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Working with Early Modern Literary Texts (30 credits)

Key information

  • Module code:

    7AAEM641

  • Level:

    7

  • Semester:

  • Credit value:

    30

Module description

This module – which is structured a little differently for students on each of the MA in Shakespeare Studies and the MA in Early Modern English Literature – is designed to develop students’ awareness of research methodologies for early modern literary study from undergraduate level to that required for the writing of Master’s level research papers and dissertation. It does so in two main ways, critical and textual. For the former, we will be reflecting on the developments and changes in critical direction of the study of Shakespearean and early modern texts over the last fifty or so years, and the first assessment will relate to this work. For the latter, we seek to make students aware of the various forms of dissemination through which early modern literary texts reached their target readership and/or audiences. Special emphasis is placed on the connotations, advantages and limitations associated with the medium of their transmission (manuscript, print, performance) and the influence of the ‘three houses’ – the great house (aristocratic patronage), the playhouse (the rise of commercial drama) and the printing house (the book trade and the rise of a literary market) – on their composition, their reception in the early modern period and their legacy for the modern reader/spectator. By the end, students will have a clearer grasp of critical history, of the development of a text from manuscript to print, and of the issues involved in editing early modern texts – all of which form a firm grounding for the essays you will later write for the optional modules and for the critical survey and dissertation.

Each class will focus on specific study-cases, which may vary from year to year depending on staff research interest and availability, and on current London theatre productions or exhibitions. A representative list of dramatic texts may include Shakespeare’s King Lear and Othello, Middleton’s Hengist, King of Kent (The Mayor of Queenborough) and/or Ford’s ’Tis Pity She’s a Whore. Particular attention will also be paid to a range of early modern poets and prose writers, especially for the group from the MA in Early Modern English Literature.

Educational aims & objectives

This module aims to 1. provide a general awareness of the current state of the field of early modern/Shakespearean literary studies 2. provide an understanding of a range of current critical and theoretical approaches to the study of early modem/Shakespearean literary texts. 3. introduce students to the various forms of 'publication' (manuscript, print, performance) through which early modern literary texts reached their target audience 4. provide an understanding of the connotations, advantages and limitations associated with these forms of publication 5. provide an understanding of the influence of the 'three houses' - the great house (aristocratic patronage), the playhouse (the rise of commercial drama) and the printing house (the book trade and the rise of a literary market) - on their composition, their reception in the early modern period 6. provide an understanding of the nature of 'authorship', especially dramatic authorship, in early modern writing, especially by examining the collaborative orientation of early modem theatre. 7. Enable students to engage with the task of editing both at a practical and at a theoretical level.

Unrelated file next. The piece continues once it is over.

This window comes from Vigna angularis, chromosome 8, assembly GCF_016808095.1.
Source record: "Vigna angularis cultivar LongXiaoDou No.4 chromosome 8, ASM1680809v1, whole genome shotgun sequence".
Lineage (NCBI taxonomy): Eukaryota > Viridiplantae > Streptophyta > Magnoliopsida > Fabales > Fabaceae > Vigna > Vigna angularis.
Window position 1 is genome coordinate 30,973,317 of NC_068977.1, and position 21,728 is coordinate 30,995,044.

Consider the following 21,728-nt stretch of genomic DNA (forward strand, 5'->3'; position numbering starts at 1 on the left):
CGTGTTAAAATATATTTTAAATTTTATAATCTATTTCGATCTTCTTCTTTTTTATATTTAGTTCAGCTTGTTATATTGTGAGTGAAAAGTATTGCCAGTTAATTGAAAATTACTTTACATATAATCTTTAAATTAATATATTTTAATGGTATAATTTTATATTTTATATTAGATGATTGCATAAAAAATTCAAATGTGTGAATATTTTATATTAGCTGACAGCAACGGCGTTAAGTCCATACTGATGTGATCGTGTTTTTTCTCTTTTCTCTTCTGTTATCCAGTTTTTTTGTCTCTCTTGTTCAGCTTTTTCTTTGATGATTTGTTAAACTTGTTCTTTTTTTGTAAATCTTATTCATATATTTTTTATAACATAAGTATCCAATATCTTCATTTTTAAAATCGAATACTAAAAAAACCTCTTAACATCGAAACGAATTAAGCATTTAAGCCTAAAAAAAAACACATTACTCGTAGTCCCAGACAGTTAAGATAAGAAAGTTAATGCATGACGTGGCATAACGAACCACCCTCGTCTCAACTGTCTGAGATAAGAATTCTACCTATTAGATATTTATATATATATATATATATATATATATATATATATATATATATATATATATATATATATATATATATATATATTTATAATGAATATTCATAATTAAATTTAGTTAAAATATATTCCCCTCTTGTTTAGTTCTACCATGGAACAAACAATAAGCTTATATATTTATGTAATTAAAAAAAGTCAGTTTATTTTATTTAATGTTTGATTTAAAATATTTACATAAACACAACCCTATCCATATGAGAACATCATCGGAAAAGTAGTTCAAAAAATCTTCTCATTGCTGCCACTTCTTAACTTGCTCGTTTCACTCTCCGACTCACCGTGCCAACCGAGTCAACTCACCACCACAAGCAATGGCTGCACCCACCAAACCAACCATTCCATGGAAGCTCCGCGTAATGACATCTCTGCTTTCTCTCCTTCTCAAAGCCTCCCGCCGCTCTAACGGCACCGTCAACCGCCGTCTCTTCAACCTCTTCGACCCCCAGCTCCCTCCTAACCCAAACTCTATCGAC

Department

Module description disclaimer

King’s College London reviews the modules offered on a regular basis to provide up-to-date, innovative and relevant programmes of study. Therefore, modules offered may change. We suggest you keep an eye on the course finder on our website for updates.

Please note that modules with a practical component will be capped due to educational requirements, which may mean that we cannot guarantee a place to all students who elect to study this module.

Please note that the module descriptions above are related to the current academic year and are subject to change.